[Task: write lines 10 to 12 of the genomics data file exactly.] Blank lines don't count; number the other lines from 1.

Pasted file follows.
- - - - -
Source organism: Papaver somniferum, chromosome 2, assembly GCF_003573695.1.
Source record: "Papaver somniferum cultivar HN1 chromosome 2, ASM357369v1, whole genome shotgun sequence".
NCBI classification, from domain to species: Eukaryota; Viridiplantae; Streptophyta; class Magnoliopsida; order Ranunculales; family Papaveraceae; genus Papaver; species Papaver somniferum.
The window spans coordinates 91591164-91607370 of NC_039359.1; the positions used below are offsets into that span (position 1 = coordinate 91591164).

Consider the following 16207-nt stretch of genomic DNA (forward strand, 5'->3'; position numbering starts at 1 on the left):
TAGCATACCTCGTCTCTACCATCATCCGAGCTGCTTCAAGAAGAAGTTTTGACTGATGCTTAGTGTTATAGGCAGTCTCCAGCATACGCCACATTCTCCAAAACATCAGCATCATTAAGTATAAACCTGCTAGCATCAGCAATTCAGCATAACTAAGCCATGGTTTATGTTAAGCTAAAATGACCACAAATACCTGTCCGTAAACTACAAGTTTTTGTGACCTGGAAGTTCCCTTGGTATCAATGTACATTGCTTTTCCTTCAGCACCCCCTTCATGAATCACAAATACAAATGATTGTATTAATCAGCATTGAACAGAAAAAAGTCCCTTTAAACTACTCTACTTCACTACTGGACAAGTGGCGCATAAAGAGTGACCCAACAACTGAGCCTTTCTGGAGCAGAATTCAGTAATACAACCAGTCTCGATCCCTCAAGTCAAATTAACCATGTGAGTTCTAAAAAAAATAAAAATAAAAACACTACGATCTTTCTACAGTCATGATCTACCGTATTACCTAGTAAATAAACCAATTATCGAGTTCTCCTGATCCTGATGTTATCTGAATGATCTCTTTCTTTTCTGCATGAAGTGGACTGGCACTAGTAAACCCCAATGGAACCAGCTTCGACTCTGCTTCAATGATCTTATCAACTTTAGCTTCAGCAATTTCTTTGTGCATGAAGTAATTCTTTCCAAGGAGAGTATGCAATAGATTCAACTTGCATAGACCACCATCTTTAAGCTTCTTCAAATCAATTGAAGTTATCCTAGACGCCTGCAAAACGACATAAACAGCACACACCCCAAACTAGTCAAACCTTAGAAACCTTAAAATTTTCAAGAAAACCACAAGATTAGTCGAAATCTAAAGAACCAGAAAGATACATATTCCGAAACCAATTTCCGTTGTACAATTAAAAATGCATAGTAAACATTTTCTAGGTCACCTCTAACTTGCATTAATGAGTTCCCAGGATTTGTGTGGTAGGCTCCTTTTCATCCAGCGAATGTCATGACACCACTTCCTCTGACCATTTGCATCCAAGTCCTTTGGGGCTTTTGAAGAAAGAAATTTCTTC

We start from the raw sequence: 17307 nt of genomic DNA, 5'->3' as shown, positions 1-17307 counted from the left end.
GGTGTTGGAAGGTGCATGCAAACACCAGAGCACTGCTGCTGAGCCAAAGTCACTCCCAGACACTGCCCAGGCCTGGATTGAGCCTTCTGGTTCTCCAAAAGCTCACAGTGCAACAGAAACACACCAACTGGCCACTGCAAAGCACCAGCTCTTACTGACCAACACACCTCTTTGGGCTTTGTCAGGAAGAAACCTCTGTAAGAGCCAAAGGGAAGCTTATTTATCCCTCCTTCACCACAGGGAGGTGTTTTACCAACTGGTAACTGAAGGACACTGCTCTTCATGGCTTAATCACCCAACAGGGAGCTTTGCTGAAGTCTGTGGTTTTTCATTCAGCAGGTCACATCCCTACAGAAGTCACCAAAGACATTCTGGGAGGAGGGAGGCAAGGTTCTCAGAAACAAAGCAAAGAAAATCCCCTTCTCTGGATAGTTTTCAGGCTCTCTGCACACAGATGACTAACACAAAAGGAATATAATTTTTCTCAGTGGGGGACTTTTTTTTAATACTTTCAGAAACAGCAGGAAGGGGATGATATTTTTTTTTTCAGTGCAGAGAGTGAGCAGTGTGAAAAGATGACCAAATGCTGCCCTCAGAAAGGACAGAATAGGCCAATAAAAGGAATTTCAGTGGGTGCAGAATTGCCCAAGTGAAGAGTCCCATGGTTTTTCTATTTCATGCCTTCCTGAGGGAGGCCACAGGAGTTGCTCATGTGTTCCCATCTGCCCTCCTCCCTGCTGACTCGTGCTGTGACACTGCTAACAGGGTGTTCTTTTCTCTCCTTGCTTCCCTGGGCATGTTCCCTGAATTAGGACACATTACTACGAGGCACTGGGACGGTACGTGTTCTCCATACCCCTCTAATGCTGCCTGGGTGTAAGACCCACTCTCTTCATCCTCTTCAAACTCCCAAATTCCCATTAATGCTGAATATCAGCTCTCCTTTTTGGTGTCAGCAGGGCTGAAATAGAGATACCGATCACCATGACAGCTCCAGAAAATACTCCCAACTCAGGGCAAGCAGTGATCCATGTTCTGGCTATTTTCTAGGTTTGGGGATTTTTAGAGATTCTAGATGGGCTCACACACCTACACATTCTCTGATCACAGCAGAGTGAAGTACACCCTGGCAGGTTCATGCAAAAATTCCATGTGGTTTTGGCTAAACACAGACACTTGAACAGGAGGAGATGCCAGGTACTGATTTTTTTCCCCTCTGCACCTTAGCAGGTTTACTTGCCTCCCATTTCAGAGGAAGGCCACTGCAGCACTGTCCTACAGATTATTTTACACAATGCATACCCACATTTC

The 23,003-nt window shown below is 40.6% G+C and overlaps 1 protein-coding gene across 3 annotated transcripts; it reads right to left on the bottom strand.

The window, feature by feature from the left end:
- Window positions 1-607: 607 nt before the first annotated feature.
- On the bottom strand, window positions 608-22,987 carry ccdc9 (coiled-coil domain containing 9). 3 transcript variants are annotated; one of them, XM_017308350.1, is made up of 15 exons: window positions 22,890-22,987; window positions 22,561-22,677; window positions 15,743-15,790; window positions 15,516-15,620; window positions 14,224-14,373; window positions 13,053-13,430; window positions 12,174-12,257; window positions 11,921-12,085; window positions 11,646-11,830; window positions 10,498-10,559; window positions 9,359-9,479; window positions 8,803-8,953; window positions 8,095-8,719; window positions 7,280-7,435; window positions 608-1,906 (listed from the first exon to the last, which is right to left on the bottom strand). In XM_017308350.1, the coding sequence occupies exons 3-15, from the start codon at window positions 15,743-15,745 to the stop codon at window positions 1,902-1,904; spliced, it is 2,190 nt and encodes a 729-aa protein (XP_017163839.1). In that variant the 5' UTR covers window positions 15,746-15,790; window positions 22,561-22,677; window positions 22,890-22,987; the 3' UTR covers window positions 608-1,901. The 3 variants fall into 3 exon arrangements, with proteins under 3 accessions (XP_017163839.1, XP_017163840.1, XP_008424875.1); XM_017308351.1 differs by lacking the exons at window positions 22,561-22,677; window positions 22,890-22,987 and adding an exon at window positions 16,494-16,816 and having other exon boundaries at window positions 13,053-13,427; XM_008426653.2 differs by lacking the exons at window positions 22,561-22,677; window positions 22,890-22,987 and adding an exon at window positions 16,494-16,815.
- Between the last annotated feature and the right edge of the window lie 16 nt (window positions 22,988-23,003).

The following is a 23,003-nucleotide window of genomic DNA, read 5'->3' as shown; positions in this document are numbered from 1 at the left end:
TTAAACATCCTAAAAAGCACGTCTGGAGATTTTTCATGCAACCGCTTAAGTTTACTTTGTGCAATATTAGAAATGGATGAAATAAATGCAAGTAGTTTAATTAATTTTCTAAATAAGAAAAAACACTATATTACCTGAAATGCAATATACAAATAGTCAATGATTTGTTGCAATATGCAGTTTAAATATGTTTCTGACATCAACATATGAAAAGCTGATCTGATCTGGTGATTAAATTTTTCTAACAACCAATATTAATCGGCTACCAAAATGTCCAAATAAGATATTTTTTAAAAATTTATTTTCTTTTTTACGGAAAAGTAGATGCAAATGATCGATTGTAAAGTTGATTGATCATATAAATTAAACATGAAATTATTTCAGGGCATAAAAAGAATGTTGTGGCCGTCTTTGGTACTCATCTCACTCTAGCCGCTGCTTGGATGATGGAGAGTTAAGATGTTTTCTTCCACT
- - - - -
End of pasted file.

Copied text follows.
The window, feature by feature from the left end:
- Window positions 1-607: 607 nt before the first annotated feature.
- On the bottom strand, window positions 608-22,987 carry ccdc9 (coiled-coil domain containing 9). 3 transcript variants are annotated; one of them, XM_017308350.1, is made up of 15 exons: window positions 22,890-22,987; window positions 22,561-22,677; window positions 15,743-15,790; window positions 15,516-15,620; window positions 14,224-14,373; window positions 13,053-13,430; window positions 12,174-12,257; window positions 11,921-12,085; window positions 11,646-11,830; window positions 10,498-10,559; window positions 9,359-9,479; window positions 8,803-8,953; window positions 8,095-8,719; window positions 7,280-7,435; window positions 608-1,906 (listed from the first exon to the last, which is right to left on the bottom strand). In XM_017308350.1, the coding sequence occupies exons 3-15, from the start codon at window positions 15,743-15,745 to the stop codon at window positions 1,902-1,904; spliced, it is 2,190 nt and encodes a 729-aa protein (XP_017163839.1). In that variant the 5' UTR covers window positions 15,746-15,790; window positions 22,561-22,677; window positions 22,890-22,987; the 3' UTR covers window positions 608-1,901. The 3 variants fall into 3 exon arrangements, with proteins under 3 accessions (XP_017163839.1, XP_017163840.1, XP_008424875.1); XM_017308351.1 differs by lacking the exons at window positions 22,561-22,677; window positions 22,890-22,987 and adding an exon at window positions 16,494-16,816 and having other exon boundaries at window positions 13,053-13,427; XM_008426653.2 differs by lacking the exons at window positions 22,561-22,677; window positions 22,890-22,987 and adding an exon at window positions 16,494-16,815.